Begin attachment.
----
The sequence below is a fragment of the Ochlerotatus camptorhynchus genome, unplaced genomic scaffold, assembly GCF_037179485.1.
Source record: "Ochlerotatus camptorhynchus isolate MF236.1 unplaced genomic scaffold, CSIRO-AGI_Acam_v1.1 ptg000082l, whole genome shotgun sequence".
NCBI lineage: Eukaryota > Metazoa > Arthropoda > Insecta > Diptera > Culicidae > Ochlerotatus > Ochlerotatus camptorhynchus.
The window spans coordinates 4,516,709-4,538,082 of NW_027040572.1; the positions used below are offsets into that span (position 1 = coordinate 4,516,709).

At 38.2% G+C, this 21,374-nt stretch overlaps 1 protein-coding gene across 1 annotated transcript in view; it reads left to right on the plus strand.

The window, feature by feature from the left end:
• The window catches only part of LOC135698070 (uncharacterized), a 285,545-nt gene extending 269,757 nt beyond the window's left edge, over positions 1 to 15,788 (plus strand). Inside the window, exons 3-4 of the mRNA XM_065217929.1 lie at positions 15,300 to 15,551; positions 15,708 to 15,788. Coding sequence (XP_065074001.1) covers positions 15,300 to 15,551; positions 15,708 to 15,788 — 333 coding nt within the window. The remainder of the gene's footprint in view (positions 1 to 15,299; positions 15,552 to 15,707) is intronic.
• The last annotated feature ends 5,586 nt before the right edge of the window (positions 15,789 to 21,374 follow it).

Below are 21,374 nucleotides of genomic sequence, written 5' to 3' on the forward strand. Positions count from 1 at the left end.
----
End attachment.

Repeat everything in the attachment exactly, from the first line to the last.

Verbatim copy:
The sequence below is a fragment of the Ochlerotatus camptorhynchus genome, unplaced genomic scaffold, assembly GCF_037179485.1.
Source record: "Ochlerotatus camptorhynchus isolate MF236.1 unplaced genomic scaffold, CSIRO-AGI_Acam_v1.1 ptg000082l, whole genome shotgun sequence".
NCBI lineage: Eukaryota > Metazoa > Arthropoda > Insecta > Diptera > Culicidae > Ochlerotatus > Ochlerotatus camptorhynchus.
The window spans coordinates 4,516,709-4,538,082 of NW_027040572.1; the positions used below are offsets into that span (position 1 = coordinate 4,516,709).

At 38.2% G+C, this 21,374-nt stretch overlaps 1 protein-coding gene across 1 annotated transcript in view; it reads left to right on the plus strand.

The window, feature by feature from the left end:
• The window catches only part of LOC135698070 (uncharacterized), a 285,545-nt gene extending 269,757 nt beyond the window's left edge, over positions 1 to 15,788 (plus strand). Inside the window, exons 3-4 of the mRNA XM_065217929.1 lie at positions 15,300 to 15,551; positions 15,708 to 15,788. Coding sequence (XP_065074001.1) covers positions 15,300 to 15,551; positions 15,708 to 15,788 — 333 coding nt within the window. The remainder of the gene's footprint in view (positions 1 to 15,299; positions 15,552 to 15,707) is intronic.
• The last annotated feature ends 5,586 nt before the right edge of the window (positions 15,789 to 21,374 follow it).

Below are 21,374 nucleotides of genomic sequence, written 5' to 3' on the forward strand. Positions count from 1 at the left end.